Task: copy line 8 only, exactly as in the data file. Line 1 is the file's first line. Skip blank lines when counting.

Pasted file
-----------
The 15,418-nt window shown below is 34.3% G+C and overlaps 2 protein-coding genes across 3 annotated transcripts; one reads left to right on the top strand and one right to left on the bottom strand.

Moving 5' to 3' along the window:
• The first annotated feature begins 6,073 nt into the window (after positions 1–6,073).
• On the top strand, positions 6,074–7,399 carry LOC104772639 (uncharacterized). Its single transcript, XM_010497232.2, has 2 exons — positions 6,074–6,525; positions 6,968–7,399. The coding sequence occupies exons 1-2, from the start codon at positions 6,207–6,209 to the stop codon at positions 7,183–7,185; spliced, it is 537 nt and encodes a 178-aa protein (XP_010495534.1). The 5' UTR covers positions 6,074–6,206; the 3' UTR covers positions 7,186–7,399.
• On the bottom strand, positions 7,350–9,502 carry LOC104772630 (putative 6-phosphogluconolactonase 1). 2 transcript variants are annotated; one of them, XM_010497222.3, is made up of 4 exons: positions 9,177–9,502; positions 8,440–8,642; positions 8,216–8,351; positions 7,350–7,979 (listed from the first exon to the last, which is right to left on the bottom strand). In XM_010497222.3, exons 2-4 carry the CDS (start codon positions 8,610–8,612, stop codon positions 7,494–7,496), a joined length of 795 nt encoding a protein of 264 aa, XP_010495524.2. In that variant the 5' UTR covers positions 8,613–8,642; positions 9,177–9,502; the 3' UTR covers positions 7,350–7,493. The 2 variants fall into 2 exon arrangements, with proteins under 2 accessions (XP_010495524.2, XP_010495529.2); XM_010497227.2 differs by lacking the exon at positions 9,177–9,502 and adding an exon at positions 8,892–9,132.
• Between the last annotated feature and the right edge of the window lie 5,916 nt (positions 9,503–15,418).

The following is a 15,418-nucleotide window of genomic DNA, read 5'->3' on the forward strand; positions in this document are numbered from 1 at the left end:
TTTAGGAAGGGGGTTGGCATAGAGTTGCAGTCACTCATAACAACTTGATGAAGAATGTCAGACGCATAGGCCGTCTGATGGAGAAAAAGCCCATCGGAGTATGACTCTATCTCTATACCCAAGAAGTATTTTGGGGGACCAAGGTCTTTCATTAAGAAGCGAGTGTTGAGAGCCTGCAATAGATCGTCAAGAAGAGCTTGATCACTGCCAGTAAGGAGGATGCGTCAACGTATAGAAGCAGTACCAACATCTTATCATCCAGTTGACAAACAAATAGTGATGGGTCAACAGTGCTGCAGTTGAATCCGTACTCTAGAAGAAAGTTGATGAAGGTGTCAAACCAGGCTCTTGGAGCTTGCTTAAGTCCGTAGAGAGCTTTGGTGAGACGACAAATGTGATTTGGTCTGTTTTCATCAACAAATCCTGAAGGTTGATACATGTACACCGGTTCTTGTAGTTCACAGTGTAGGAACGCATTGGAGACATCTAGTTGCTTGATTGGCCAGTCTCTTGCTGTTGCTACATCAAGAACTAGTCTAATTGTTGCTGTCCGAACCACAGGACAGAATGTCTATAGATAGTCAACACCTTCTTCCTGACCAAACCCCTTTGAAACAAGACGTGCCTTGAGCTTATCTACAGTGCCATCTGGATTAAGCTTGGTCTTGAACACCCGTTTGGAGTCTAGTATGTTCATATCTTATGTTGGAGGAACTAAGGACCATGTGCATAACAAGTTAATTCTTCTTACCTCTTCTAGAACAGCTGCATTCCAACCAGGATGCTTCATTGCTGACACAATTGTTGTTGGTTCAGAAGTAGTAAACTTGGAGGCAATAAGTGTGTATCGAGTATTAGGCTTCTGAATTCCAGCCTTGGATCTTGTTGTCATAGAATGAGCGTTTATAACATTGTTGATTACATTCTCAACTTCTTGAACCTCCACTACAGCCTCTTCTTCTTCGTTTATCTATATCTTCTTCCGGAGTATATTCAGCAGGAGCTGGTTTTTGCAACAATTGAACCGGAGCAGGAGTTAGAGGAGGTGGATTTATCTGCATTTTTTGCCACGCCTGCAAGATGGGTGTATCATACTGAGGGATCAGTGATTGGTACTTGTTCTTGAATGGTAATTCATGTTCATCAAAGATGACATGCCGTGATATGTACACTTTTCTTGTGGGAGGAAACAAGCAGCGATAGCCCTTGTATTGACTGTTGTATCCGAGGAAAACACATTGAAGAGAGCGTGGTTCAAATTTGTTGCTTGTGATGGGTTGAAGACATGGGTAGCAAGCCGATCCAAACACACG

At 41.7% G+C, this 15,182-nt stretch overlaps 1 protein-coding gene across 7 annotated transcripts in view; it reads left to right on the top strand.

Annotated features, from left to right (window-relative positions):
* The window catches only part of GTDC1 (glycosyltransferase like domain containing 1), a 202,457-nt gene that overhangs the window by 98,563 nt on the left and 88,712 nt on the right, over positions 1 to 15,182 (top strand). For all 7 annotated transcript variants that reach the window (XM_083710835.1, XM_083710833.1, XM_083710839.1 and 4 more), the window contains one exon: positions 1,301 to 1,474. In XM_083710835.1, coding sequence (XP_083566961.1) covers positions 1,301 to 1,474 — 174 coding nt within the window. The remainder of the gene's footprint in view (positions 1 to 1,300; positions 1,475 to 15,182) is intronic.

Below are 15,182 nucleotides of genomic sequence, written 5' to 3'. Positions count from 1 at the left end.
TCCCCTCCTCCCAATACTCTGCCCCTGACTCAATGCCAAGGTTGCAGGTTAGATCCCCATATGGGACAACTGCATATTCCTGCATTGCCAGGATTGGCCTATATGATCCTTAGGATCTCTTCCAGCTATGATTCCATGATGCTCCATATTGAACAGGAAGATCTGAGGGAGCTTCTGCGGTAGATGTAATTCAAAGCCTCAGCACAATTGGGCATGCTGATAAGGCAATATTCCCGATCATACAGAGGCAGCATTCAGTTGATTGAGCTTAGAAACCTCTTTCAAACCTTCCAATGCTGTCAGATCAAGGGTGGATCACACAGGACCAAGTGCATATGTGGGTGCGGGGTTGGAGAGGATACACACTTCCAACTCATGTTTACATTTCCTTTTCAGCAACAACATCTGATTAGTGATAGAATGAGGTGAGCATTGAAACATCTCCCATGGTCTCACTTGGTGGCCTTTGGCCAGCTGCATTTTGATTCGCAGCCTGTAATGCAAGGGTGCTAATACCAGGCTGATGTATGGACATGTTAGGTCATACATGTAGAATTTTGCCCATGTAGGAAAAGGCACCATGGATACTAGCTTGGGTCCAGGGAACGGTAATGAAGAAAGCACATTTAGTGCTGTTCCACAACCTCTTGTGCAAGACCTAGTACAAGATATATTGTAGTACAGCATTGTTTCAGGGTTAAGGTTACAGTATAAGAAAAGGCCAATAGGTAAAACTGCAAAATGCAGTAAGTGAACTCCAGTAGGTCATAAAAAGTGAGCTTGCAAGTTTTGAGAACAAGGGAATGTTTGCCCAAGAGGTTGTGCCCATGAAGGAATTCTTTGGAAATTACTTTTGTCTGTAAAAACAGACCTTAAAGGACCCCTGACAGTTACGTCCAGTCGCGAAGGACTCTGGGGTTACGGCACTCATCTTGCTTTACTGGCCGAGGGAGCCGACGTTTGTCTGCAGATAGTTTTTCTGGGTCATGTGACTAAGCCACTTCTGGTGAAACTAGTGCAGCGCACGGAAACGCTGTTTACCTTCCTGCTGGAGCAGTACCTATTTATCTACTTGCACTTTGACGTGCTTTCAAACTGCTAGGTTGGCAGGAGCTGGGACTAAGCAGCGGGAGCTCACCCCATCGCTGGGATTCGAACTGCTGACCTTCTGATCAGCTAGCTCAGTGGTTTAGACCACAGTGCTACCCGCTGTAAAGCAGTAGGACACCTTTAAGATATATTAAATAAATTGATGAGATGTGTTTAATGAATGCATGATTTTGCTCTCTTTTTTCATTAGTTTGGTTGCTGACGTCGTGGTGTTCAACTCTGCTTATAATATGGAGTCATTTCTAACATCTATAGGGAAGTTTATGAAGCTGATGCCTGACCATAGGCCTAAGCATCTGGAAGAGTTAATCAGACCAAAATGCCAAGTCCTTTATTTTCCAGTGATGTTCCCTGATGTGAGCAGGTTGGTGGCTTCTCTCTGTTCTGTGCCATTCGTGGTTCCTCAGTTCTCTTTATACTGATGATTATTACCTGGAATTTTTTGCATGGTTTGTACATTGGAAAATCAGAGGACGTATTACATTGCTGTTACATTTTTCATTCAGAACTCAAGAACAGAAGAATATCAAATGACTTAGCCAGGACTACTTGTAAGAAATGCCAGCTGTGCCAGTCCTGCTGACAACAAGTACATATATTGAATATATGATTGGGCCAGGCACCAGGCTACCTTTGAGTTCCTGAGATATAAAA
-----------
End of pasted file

TTTAGGAAGGGGGTTGGCATAGAGTTGCAGTCACTCATAACAACTTGATGAAGAATGTCAGACGCATAGGCCGTCTGATGGAGAAAAAGCCCATCGGAGTATGACTCTATCTCTATACCCAAGAAGTATTTTGGGGGACCAAGGTCTTTCATTAAGAAGCGAGTGTTGAGAGCCTGCAATAGATCGTCAAGAAGAGCTTGATCACTGCCAGTAAGGAGGATGCGTCAACGTATAGAAGCAGTACCAACATCTTATCATCCAGTTGACAAACAAATAGTGATGGGTCAACAGTGCTGCAGTTGAATCCGTACTCTAGAAGAAAGTTGATGAAGGTGTCAAACCAGGCTCTTGGAGCTTGCTTAAGTCCGTAGAGAGCTTTGGTGAGACGACAAATGTGATTTGGTCTGTTTTCATCAACAAATCCTGAAGGTTGATACATGTACACCGGTTCTTGTAGTTCACAGTGTAGGAACGCATTGGAGACATCTAGTTGCTTGATTGGCCAGTCTCTTGCTGTTGCTACATCAAGAACTAGTCTAATTGTTGCTGTCCGAACCACAGGACAGAATGTCTATAGATAGTCAACACCTTCTTCCTGACCAAACCCCTTTGAAACAAGACGTGCCTTGAGCTTATCTACAGTGCCATCTGGATTAAGCTTGGTCTTGAACACCCGTTTGGAGTCTAGTATGTTCATATCTTATGTTGGAGGAACTAAGGACCATGTGCATAACAAGTTAATTCTTCTTACCTCTTCTAGAACAGCTGCATTCCAACCAGGATGCTTCATTGCTGACACAATTGTTGTTGGTTCAGAAGTAGTAAACTTGGAGGCAATAAGTGTGTATCGAGTATTAGGCTTCTGAATTCCAGCCTTGGATCTTGTTGTCATAGAATGAGCGTTTATAACATTGTTGATTACATTCTCAACTTCTTGAACCTCCACTACAGCCTCTTCTTCTTCGTTTATCTATATCTTCTTCCGGAGTATATTCAGCAGGAGCTGGTTTTTGCAACAATTGAACCGGAGCAGGAGTTAGAGGAGGTGGATTTATCTGCATTTTTTGCCACGCCTGCAAGATGGGTGTATCATACTGAGGGATCAGTGATTGGTACTTGTTCTTGAATGGTAATTCATGTTCATCAAAGATGACATGCCGTGATATGTACACTTTTCTTGTGGGAGGAAACAAGCAGCGATAGCCCTTGTATTGACTGTTGTATCCGAGGAAAACACATTGAAGAGAGCGTGGTTCAAATTTGTTGCTTGTGATGGGTTGAAGACATGGGTAGCAAGCCGATCCAAACACACG